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Loudoun Castle

A grand castellated mansion which now forms a substantial and atmospheric ruin amongst parkland overlooking the River Irvine, Loudoun Castle is located ¾ mile (1.25 km) north of Galston and 2 miles (3 km) west of Newmilns in East Ayrshire. Built 1804-11 for Flora Mure Campbell, Countess of Loudoun and Marchioness of Hastings (1780 - 1840), the house was the work of Archibald Elliot (1761 - 1823), although it is thought that James (1732-94) and Robert Adam (1728-92) were influential in the design. Known as the Windsor of Scotland, it comprised ninety rooms and included a 10,000-volume library, although the intended scheme was never entirely completed because the family ran out of money. This 19th-century structure was constructed around a four-storey keep, built by Crawfords of Loudoun in the 15th century, with walls which were at least 1.8m (6 feet) thick. In turn, this had replaced Arclowdon Castle, that lay a half-mile (1 km) to the east, and which was home to Sir Hugh de Crawford of Loudoun, maternal grandfather of the patriot William Wallace (1273 - 1305). This earlier structure was most-likely visited by Robert the Bruce (1274 - 1329), who had defeated the English at nearby Loudoun Hill in 1307. The property passed by marriage to the Campbells but the ancient castle was destroyed by the Kennedy clan under the Earl of Cassillis in the 15th century and only a motte remains.

John Campbell, who was Chancellor of Scotland, was created Earl of Loudoun in 1641 and set about extending Loudoun Castle about this time. In 1650, it was besieged, badly damaged and eventually captured by General Monk (1608-70) on behalf of Cromwell. In the early 18th century Hugh Campbell, the 3rd Earl, made improvements to the castle and laid out the parkland landscape.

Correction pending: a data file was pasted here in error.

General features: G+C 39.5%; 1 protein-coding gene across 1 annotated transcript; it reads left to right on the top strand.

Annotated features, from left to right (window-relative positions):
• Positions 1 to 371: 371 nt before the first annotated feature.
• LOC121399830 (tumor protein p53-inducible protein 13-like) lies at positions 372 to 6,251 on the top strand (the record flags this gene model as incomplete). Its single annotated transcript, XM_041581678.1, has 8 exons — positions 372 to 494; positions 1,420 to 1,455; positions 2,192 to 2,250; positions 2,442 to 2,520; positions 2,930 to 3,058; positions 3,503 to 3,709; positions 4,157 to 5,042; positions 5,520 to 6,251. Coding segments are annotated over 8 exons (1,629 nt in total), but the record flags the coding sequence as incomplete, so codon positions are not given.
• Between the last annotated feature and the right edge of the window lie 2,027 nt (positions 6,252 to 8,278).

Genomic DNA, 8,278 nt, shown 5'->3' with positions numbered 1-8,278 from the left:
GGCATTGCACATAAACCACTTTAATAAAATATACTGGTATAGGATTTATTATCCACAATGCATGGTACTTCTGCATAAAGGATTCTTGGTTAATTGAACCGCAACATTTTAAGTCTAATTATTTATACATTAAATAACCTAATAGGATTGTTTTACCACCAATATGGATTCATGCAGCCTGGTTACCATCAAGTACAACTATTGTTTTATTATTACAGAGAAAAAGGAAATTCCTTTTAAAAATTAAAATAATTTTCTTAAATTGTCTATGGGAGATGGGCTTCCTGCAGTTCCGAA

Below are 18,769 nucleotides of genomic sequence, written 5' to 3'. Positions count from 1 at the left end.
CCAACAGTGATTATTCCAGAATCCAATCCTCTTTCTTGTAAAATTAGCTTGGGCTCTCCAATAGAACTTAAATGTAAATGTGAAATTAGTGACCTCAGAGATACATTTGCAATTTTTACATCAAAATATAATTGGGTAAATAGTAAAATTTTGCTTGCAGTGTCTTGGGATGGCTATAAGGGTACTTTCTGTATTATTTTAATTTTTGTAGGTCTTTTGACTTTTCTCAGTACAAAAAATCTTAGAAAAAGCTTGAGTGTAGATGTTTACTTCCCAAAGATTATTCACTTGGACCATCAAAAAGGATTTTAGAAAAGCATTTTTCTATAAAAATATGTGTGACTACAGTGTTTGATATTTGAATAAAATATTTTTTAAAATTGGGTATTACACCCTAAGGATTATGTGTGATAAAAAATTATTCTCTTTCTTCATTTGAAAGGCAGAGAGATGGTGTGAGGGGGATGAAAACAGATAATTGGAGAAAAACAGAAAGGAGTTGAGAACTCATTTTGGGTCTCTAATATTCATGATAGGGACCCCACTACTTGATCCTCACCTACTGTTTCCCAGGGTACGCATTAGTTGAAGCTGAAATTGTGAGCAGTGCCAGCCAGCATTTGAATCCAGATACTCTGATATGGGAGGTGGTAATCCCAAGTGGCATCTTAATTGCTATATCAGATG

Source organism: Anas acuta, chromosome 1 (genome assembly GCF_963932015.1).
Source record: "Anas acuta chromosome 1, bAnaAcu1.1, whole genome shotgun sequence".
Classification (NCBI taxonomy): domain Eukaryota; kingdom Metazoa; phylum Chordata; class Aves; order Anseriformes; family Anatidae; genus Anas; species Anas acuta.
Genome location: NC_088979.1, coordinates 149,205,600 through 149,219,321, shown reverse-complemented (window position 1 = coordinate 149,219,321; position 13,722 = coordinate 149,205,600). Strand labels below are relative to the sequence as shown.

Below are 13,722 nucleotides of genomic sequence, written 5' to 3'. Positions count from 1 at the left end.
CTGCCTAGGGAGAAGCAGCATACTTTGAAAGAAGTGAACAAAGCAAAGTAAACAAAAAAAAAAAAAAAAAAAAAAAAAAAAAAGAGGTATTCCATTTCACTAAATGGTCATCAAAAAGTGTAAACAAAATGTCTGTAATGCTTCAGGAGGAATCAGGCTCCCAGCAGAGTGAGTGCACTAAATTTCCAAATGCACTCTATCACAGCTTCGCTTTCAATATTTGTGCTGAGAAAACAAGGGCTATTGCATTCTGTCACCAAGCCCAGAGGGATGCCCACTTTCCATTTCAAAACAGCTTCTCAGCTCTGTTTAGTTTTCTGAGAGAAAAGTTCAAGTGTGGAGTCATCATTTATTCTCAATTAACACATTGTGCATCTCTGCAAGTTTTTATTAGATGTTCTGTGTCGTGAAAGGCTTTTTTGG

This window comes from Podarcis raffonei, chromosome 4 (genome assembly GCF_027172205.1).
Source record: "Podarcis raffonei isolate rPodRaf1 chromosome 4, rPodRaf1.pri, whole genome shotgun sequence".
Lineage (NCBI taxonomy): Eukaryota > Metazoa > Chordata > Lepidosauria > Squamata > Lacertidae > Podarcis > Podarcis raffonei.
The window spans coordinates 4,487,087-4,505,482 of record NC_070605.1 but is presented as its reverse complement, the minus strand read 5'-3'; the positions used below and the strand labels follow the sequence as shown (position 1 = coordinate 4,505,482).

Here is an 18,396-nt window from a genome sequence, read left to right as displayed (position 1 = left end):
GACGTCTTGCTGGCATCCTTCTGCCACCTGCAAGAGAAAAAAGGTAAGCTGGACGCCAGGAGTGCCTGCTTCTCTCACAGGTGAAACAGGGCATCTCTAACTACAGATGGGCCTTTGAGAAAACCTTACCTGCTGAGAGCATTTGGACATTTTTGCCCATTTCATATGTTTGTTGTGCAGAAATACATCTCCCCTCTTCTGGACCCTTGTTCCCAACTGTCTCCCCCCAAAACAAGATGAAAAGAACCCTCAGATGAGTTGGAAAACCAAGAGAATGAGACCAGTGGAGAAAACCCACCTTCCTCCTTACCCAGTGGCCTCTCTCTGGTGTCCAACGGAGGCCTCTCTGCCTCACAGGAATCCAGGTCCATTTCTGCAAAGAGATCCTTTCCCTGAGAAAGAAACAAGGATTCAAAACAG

One of William Wallace's swords was a treasured family possession and hung on the east wall of the entrance hall of the castle until it was sold by auction in 1930. During the Second World War, Loudoun Castle was used to house Belgian troops until, on the 1st December 1941, it was accidentally destroyed by a fire which started in the first-floor library. Members of the family, who had been asleep on the ground-floor, were able to escape without injury.

The castle is said to be haunted by a 'Grey Lady', although she is thought to be a benign spirit. In the policies are further ghosts: a phantom piper, a hunting dog with glowing eyes, and a benevolent monk, said to wish anyone who comes within earshot Pax Vobiscum or 'peace be with you'.

The Loudoun Castle Theme Park lies adjacent but this closed in 2010. A Yew tree in the grounds is reputed to be over 800 years old.


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